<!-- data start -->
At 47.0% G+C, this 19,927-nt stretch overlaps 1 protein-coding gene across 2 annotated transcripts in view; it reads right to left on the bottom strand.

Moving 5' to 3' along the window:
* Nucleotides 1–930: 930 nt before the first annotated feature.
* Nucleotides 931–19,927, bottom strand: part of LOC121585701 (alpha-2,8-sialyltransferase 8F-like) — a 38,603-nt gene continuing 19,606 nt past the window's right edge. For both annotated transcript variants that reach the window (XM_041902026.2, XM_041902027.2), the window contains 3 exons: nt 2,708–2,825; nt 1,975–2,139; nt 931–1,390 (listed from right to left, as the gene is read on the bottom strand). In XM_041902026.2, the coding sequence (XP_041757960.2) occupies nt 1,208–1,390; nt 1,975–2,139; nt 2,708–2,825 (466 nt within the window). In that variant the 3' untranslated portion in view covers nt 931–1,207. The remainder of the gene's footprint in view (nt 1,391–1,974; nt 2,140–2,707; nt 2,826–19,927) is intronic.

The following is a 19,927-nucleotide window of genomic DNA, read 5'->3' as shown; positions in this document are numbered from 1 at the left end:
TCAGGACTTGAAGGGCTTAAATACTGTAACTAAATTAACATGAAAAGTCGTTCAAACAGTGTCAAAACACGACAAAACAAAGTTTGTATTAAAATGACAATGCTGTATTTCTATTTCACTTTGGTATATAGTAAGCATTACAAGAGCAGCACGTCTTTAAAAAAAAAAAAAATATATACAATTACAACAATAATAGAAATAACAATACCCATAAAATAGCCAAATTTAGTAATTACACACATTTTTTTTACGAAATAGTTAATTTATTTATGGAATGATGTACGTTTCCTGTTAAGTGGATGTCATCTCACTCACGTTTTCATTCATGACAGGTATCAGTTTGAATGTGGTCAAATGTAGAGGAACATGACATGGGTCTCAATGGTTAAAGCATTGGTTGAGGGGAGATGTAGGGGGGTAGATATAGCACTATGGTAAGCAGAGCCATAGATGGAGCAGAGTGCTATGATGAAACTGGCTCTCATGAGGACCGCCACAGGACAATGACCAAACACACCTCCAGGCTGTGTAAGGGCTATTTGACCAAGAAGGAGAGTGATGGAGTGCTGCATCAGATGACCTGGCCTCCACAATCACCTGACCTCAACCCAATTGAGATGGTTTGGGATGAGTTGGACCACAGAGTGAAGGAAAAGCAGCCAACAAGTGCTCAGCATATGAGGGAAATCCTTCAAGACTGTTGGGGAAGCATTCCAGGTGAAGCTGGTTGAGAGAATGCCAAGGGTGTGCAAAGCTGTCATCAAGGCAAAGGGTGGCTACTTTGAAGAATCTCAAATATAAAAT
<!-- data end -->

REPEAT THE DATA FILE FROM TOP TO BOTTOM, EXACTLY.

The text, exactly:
At 47.0% G+C, this 19,927-nt stretch overlaps 1 protein-coding gene across 2 annotated transcripts in view; it reads right to left on the bottom strand.

Moving 5' to 3' along the window:
* Nucleotides 1–930: 930 nt before the first annotated feature.
* Nucleotides 931–19,927, bottom strand: part of LOC121585701 (alpha-2,8-sialyltransferase 8F-like) — a 38,603-nt gene continuing 19,606 nt past the window's right edge. For both annotated transcript variants that reach the window (XM_041902026.2, XM_041902027.2), the window contains 3 exons: nt 2,708–2,825; nt 1,975–2,139; nt 931–1,390 (listed from right to left, as the gene is read on the bottom strand). In XM_041902026.2, the coding sequence (XP_041757960.2) occupies nt 1,208–1,390; nt 1,975–2,139; nt 2,708–2,825 (466 nt within the window). In that variant the 3' untranslated portion in view covers nt 931–1,207. The remainder of the gene's footprint in view (nt 1,391–1,974; nt 2,140–2,707; nt 2,826–19,927) is intronic.

The following is a 19,927-nucleotide window of genomic DNA, read 5'->3' as shown; positions in this document are numbered from 1 at the left end:
TCAGGACTTGAAGGGCTTAAATACTGTAACTAAATTAACATGAAAAGTCGTTCAAACAGTGTCAAAACACGACAAAACAAAGTTTGTATTAAAATGACAATGCTGTATTTCTATTTCACTTTGGTATATAGTAAGCATTACAAGAGCAGCACGTCTTTAAAAAAAAAAAAAATATATACAATTACAACAATAATAGAAATAACAATACCCATAAAATAGCCAAATTTAGTAATTACACACATTTTTTTTACGAAATAGTTAATTTATTTATGGAATGATGTACGTTTCCTGTTAAGTGGATGTCATCTCACTCACGTTTTCATTCATGACAGGTATCAGTTTGAATGTGGTCAAATGTAGAGGAACATGACATGGGTCTCAATGGTTAAAGCATTGGTTGAGGGGAGATGTAGGGGGGTAGATATAGCACTATGGTAAGCAGAGCCATAGATGGAGCAGAGTGCTATGATGAAACTGGCTCTCATGAGGACCGCCACAGGACAATGACCAAACACACCTCCAGGCTGTGTAAGGGCTATTTGACCAAGAAGGAGAGTGATGGAGTGCTGCATCAGATGACCTGGCCTCCACAATCACCTGACCTCAACCCAATTGAGATGGTTTGGGATGAGTTGGACCACAGAGTGAAGGAAAAGCAGCCAACAAGTGCTCAGCATATGAGGGAAATCCTTCAAGACTGTTGGGGAAGCATTCCAGGTGAAGCTGGTTGAGAGAATGCCAAGGGTGTGCAAAGCTGTCATCAAGGCAAAGGGTGGCTACTTTGAAGAATCTCAAATATAAAAT